But life does not pause. For Lawson, it came quickly. There were television shows; more cookbooks; newspaper columns (including one in the New York Times); a second marriage, to Charles Saatchi, the business magnate and art collector; an ugly divorce, one version of which played out extensively in the British tabloids; more books; more TV.
“How to Eat” was written mainly in narrative form, in the tone of the newspaper columnist Lawson was at the time, the recipes told like stories. Her voice is intimate and chatty — in the midst of telling you how to make “soft and crispy duck,” Lawson muses about the “industrious intimacy” of cooking with other people, memories of doing so with her sister Thomasina, and how cooking food ahead of time feels like “the bolstering up of a life.” There are few cookbooks that might warrant an audiobook version; “How to Eat” was screaming for such treatment.
The book was well ahead of its time, introducing ingredients that have since become ubiquitous in Britain and the United States but were not popular in 1998: avocado, pomegranate, quinoa.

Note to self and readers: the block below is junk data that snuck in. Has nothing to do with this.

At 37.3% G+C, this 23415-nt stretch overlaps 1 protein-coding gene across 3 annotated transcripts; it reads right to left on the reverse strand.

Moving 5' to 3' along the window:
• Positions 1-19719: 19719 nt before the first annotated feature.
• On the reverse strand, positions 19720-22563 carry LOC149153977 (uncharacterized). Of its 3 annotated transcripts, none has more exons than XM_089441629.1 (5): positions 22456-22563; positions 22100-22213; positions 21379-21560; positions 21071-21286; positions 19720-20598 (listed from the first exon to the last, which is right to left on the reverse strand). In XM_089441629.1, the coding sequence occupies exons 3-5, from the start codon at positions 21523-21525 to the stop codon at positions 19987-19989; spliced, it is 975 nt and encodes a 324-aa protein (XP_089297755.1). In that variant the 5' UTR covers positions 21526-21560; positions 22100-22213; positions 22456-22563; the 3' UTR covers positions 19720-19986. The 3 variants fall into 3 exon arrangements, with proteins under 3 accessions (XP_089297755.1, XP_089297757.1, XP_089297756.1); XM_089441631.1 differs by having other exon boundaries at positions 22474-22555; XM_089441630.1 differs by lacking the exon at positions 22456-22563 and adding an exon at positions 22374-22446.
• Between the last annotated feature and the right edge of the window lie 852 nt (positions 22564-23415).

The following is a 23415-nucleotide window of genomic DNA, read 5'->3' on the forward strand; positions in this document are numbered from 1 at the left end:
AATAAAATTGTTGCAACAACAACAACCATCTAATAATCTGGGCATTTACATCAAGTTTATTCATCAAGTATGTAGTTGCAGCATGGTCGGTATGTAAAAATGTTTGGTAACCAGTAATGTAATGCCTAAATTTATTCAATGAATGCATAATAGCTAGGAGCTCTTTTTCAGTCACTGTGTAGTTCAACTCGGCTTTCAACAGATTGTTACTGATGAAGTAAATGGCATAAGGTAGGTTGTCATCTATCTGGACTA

“I remember complaining in the book that no one ate kale anymore,” Lawson said.
“How to Eat” also marked a step away from technical, chef-written cookbooks and toward a philosophy of cooking that was about pleasing oneself rather than flexing culinary muscles to impress others. “Never worry about what your guests will think of you,” Lawson wrote. “Just think of the food. What will taste good?
Bee Wilson, the British food writer and a friend of Lawson’s, described “How to Eat” as revolutionary. “It was the first book to make the case so persuasively that home cooking did not need to apologize for not being restaurant cooking,” Wilson said. “Suddenly, here was someone saying that a comforting bowl of stew could be better than some cheffy creation designed to impress.”